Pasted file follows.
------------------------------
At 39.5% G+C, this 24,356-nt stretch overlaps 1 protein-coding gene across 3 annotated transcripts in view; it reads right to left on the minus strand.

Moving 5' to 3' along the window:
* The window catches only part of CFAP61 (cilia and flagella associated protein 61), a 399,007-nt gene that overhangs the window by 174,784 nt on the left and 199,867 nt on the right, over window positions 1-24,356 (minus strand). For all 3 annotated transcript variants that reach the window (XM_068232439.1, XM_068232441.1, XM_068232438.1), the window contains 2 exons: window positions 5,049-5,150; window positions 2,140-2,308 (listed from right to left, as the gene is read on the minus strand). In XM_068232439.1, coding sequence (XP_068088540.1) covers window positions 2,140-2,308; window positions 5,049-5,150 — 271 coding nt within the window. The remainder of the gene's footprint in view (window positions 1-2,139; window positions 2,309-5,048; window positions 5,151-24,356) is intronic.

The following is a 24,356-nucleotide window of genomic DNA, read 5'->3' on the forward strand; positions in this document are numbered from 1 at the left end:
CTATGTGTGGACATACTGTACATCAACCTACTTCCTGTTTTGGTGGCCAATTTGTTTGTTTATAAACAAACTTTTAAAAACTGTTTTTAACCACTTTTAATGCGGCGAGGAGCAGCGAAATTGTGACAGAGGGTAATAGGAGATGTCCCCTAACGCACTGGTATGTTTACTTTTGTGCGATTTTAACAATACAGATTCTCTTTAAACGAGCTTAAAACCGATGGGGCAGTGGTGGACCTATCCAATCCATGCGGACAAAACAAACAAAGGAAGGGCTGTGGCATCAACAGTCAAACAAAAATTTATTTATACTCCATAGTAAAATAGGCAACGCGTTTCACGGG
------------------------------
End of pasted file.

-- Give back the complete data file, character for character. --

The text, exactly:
At 39.5% G+C, this 24,356-nt stretch overlaps 1 protein-coding gene across 3 annotated transcripts in view; it reads right to left on the minus strand.

Moving 5' to 3' along the window:
* The window catches only part of CFAP61 (cilia and flagella associated protein 61), a 399,007-nt gene that overhangs the window by 174,784 nt on the left and 199,867 nt on the right, over window positions 1-24,356 (minus strand). For all 3 annotated transcript variants that reach the window (XM_068232439.1, XM_068232441.1, XM_068232438.1), the window contains 2 exons: window positions 5,049-5,150; window positions 2,140-2,308 (listed from right to left, as the gene is read on the minus strand). In XM_068232439.1, coding sequence (XP_068088540.1) covers window positions 2,140-2,308; window positions 5,049-5,150 — 271 coding nt within the window. The remainder of the gene's footprint in view (window positions 1-2,139; window positions 2,309-5,048; window positions 5,151-24,356) is intronic.

The following is a 24,356-nucleotide window of genomic DNA, read 5'->3' on the forward strand; positions in this document are numbered from 1 at the left end:
CTATGTGTGGACATACTGTACATCAACCTACTTCCTGTTTTGGTGGCCAATTTGTTTGTTTATAAACAAACTTTTAAAAACTGTTTTTAACCACTTTTAATGCGGCGAGGAGCAGCGAAATTGTGACAGAGGGTAATAGGAGATGTCCCCTAACGCACTGGTATGTTTACTTTTGTGCGATTTTAACAATACAGATTCTCTTTAAACGAGCTTAAAACCGATGGGGCAGTGGTGGACCTATCCAATCCATGCGGACAAAACAAACAAAGGAAGGGCTGTGGCATCAACAGTCAAACAAAAATTTATTTATACTCCATAGTAAAATAGGCAACGCGTTTCACGGG